Two sticks happy face

October 1st, 2011 § 2 comments

Chopsticks and toothpicks. Food-handling tools in two different cultures. At Dos Palillos in Barcelona, Japanese cuisine is presented tapas-style. It’s the fusion of one cuisine with another’s way of eating, rather than a confusion of two food cultures. Owned by Albert Raurich who cheffed at elBulli for 11 years, you know you’re in for something special when you slide behind the bar at this voyeur-friendly kitchen.

 

Precision poetry in motion

 

I was damn near hypnotized by the measured, calm fluidity with which the chefs worked. If I ever had to fall prey to insomnia, I’d watch footage of Takeshi Somekawa (pictured above) working because it can only be described as kitchen Tai Chi. Yet the dishes appear at a rapid rate. The chefs at Dos Palillos are also known for their interesting hairstyles.

 

Impeccably coiffed and taking the heat

 

I love Asian food. The punchy sweet, salty, sour flavour combinations developed over centuries to stimulate appetite and guarantee satisfaction. Bear in mind that at this point, I’d dined at Ferran and Albert Adria’s new Tickets restaurant twice (once for savoury tapas and once to have six dessert courses) in the previous few days, so my taste buds had delusions of grandeur and were blown out on the best modernist tapas the world has to offer. In spite of this, I loved the Dos Palillos experience.

 

Homemade vegetable tsukemono

 

Shrooms and mild green peppers marinated in sugar and soya. My tastebuds started perking up.

 

Sardine tempura

I’ve grown to dislike tempura because often there’s just too much greasy batter and not enough of the main ingredient. And there’s nothing worse than tempura that gets soggy from sauce contact. The tempura here was so light you could hardly see it. I munched my way through this hot, crisp offering with absolute gusto. A sprinkling of green shiso added just the right top note. Shiso is related to basil and mint, although my first taste impression was of mint geranium. Very fragrant.

 

Sea life sunomono

 

The pic probably doesn’t do this little beauty justice. An artwork comprising shellfish and seaweed lightly pickled in rice vinegar. I’d seen navajas (razor clams) and percebes (goose barnacles) at Barcelona’s amazing Boqueria produce market and was happy to encounter percebes in this dish. It’s the marbled pointy claw sticking out, top right. The salad was a chewy medley of fresh marine flavours.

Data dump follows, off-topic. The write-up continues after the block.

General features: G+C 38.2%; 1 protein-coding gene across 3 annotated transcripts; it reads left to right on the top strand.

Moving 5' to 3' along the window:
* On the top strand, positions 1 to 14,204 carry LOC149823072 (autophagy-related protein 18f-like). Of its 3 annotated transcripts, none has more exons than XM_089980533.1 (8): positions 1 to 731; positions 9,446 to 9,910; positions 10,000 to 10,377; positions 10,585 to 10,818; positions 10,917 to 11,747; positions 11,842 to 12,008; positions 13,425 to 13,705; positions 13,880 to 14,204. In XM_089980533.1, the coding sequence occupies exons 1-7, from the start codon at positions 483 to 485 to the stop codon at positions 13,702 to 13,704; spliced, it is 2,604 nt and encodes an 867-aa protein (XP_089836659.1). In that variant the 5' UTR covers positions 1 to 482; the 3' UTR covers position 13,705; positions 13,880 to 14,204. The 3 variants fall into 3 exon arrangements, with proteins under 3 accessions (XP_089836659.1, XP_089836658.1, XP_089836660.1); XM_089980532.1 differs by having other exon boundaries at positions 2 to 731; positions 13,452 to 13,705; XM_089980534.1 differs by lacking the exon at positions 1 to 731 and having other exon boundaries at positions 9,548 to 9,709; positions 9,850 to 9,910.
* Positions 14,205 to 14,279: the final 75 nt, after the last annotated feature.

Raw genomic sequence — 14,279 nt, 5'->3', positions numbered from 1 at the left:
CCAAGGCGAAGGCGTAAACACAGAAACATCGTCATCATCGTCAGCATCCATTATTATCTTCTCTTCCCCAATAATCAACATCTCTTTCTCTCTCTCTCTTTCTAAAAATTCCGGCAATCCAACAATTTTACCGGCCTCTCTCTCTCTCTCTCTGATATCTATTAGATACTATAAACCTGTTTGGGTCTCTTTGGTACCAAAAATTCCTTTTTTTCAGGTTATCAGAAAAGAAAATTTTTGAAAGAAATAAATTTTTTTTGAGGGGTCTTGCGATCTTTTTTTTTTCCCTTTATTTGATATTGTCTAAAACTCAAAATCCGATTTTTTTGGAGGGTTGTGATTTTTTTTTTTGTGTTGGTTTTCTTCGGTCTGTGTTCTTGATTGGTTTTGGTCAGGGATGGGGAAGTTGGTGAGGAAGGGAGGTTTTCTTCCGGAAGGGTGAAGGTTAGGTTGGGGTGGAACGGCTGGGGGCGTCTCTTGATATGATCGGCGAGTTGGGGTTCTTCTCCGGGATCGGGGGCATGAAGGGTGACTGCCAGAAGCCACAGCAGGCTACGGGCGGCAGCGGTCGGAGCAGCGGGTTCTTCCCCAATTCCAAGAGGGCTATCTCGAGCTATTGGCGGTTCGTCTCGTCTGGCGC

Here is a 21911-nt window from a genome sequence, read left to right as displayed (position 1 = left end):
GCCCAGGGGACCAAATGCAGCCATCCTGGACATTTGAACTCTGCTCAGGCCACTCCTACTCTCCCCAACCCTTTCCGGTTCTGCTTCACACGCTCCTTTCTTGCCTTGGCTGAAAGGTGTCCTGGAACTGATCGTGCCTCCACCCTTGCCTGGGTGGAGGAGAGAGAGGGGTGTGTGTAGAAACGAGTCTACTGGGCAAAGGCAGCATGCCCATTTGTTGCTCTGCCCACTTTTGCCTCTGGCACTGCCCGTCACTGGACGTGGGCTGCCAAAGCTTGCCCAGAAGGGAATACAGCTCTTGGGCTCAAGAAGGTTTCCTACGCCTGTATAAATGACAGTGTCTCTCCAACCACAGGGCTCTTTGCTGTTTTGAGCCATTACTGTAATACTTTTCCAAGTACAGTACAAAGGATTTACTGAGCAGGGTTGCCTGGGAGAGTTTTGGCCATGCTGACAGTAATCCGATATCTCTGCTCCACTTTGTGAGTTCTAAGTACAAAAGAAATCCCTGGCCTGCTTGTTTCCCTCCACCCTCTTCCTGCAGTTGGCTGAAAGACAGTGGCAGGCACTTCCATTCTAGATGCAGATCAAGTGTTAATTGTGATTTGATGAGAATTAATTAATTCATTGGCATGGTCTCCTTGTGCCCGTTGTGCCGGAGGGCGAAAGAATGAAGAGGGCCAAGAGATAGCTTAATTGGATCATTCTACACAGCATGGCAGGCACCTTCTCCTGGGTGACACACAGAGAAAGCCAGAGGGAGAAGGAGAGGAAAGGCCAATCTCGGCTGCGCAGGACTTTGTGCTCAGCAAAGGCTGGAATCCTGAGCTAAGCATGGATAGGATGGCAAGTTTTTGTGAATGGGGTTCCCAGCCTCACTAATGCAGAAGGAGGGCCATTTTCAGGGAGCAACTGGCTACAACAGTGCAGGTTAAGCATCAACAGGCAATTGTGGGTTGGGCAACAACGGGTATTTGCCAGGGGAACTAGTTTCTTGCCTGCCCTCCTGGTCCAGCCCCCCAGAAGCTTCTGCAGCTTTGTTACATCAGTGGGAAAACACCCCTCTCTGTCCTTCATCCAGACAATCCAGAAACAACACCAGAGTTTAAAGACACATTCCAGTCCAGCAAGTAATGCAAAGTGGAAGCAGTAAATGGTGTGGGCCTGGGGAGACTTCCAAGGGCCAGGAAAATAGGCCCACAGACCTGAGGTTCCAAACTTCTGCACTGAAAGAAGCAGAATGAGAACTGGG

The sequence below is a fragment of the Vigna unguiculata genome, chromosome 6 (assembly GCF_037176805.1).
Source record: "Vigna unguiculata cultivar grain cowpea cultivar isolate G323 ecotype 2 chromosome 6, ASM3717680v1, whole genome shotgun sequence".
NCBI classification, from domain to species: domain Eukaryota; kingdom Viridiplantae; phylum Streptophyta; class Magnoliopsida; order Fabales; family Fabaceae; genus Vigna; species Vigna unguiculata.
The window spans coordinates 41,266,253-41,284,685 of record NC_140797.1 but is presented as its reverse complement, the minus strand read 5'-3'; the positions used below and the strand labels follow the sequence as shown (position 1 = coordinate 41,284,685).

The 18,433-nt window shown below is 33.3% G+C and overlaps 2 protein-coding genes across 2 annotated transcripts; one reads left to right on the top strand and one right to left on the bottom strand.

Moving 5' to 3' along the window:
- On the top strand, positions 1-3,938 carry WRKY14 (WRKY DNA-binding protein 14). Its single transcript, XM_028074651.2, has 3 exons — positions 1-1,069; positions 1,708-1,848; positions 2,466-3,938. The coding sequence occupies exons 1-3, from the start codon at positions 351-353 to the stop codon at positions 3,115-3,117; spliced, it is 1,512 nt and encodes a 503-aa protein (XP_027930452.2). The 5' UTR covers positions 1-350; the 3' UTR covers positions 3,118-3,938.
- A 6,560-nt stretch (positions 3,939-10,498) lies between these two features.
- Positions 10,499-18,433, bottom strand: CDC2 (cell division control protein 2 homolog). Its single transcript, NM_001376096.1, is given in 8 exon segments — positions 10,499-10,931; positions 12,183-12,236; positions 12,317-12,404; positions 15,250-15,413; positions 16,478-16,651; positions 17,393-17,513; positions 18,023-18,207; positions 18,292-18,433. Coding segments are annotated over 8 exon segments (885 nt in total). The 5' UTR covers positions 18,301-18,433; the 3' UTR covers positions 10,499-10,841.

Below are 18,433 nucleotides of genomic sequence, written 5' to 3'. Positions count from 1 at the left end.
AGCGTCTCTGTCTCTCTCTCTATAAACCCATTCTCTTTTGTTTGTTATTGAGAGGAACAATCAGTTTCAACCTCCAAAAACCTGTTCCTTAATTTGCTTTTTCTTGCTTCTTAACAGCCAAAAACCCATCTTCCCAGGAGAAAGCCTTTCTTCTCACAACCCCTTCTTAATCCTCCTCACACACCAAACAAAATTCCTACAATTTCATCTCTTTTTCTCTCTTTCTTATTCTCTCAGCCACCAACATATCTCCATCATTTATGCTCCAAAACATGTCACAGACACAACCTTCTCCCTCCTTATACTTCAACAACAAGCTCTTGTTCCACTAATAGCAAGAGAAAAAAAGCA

Goose barnacles (left) and razor clams with a serious case of the droop

 

I visited Boqueria market with Andres Condé, head chef of Tickets, for his daily shopping run. The razor clams pictured above look grim but establishments like Tickets and Dos Palillos get theirs fresh. Still alive. We walked to the other side of the market where Andres purchased razor clams that popped out of their shells when the fishmonger tapped them. Having seen both fresh and dead McDroopy clams, when next in Spain I’ll take care where I order these…

 

Razor clams with attitude

 

Delicious razor clams with ginger and red onion

 

A favourite of the evening – razor clams in a light ginger dressing that complemented the sweet freshness of the clams.

 

Chow-one-mushy

 

The chawanmushi did not work for me. If I remember correctly the waiter described it as flan with tuna water and pieces of crab. Or langoustine. I didn’t like it for the same reason I won’t like an omelette poached in the brine drained from a tin of tuna. It wasn’t offensive. I just don’t like fish-flavoured loose egg.

 

Tempura cherry tomatoes

 

Two little tempura tomatoes rebooted my palate. They very kindly allowed me to swap a few dishes from my menu with the mega-taster menu. And this was one of them: dumplings. And the best I’ve ever tasted.